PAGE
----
Norms of Self-Promotion (updated)

A graduate student in philosophy who prefers to remain anonymous writes in with questions “concerning self-promotion and marketing oneself in order to move up in the world of philosophy.” He asks: “Is blatant self-promotion just a feature of the discipline now?  Is doing anything necessary to sway the public opinion a necessary evil?  Or should we be calling these people out for this rather egotistical practice?”

His main concern is Wikipedia: “I have seen a few examples of pages that are obviously self edited, and they usually contain some pretty exaggerated (or just plain false) information.”

I am not sure this is a widespread problem. Very few living philosophers have their own Wikipedia page, and most that do probably do not need to “move up” in philosophy since they are noteworthy enough to have a Wikipedia page. I would bet that most of them do not edit their pages for anything more than basic accuracy, but I have no evidence on this one way or another. (Please do not provide what you take to be  examples of this in the comments; if you have a particularly egregious example, email it to me.)

More common self-promotion, I would think, takes place on social media in the form of touting one’s career and work accomplishments. Is this a big problem? Again, I am inclined to think the answer is no, but perhaps I am insufficiently sensitive to this, as I spend time each day involved in activities to “promote” Daily Nous. Even those who routinely post about their latest publications aren’t engaged in a behavior that is at odds with the medium. Certainly a publication is at least as worth sharing with your acquaintances as is a photo of what you ate for dinner that night! A lot of the times people are genuinely excited about getting their work out there, and I don’t see anything particularly objectionable about sharing that excitement with others.

Even if people are more mercenary in their reasons for posting about their accomplishments, it is kind of hard to see that as unreasonable given the economics of the philosophy job market. I am inclined to give people more leeway in regards to etiquette when in dire circumstances. No need to worry about using the correct fork while the ship is sinking.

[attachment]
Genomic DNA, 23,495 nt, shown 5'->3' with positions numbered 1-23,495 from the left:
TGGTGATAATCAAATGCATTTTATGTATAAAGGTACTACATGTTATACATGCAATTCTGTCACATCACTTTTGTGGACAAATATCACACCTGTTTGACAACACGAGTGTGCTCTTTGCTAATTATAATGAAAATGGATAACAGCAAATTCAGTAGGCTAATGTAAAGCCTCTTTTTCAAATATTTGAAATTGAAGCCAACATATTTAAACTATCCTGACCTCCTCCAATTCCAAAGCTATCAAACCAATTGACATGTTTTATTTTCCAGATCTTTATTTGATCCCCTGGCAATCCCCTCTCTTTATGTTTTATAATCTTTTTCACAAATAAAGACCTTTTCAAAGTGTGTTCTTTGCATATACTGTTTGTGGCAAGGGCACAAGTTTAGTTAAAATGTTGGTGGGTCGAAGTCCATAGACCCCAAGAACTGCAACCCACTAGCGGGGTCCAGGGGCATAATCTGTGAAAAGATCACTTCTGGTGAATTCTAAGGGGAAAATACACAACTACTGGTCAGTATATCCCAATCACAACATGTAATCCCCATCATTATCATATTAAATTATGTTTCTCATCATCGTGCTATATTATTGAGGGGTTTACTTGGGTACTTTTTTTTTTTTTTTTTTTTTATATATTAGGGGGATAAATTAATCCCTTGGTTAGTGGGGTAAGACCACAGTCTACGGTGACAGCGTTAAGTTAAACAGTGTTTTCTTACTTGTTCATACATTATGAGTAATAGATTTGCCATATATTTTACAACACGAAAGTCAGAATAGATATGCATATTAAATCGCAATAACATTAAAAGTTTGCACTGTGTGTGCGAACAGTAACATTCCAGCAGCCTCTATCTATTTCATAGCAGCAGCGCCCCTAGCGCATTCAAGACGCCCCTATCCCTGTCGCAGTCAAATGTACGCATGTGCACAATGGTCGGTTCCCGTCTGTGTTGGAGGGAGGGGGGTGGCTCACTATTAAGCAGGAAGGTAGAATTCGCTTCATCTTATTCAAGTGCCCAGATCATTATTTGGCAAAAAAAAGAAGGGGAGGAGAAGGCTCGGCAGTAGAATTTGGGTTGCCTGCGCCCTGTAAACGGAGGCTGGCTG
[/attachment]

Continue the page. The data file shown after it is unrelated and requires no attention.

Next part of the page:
In any event, those with basic social skills tend to limn the contours of acceptable boastfulness fairly well, and those that don’t, it seems to me, suffer some social consequences. If you find someone’s relentless plugging tedious you can always block their updates and ignore them at conferences.

Generally, it seems to me that, even online, the basic rules of social life apply. Yes there are defeaters for these rules, such as fame, but most of us—especially philosophers—are best served by hewing more or less to them, one of which is: if you relentlessly talk about yourself while failing to show a sufficient interest in the lives of others, people will not want to interact with you.

Yet, I do agree with my correspondent when he writes: “I would be particularly interested in seeing comments on this topic to get a feel for what other philosophers think.”

UPDATE: (4/20/15): Over at The Philosophers’ Cocoon, Marcus Arvan has collected some information about citation rates, concluding: “It looks like if you are from a small college or foreign unranked university, almost no one will cite you even if you publish in Mind or Phil Review.” He adds:

Although these prestige effects are not entirely unsurprising, these data suggest to me that perhaps “letting one’s work speak for itself” is not all it’s cracked up to be–particularly if you are an author from a small college or foreign university. Maybe some self-promotion, indeed, is in order.

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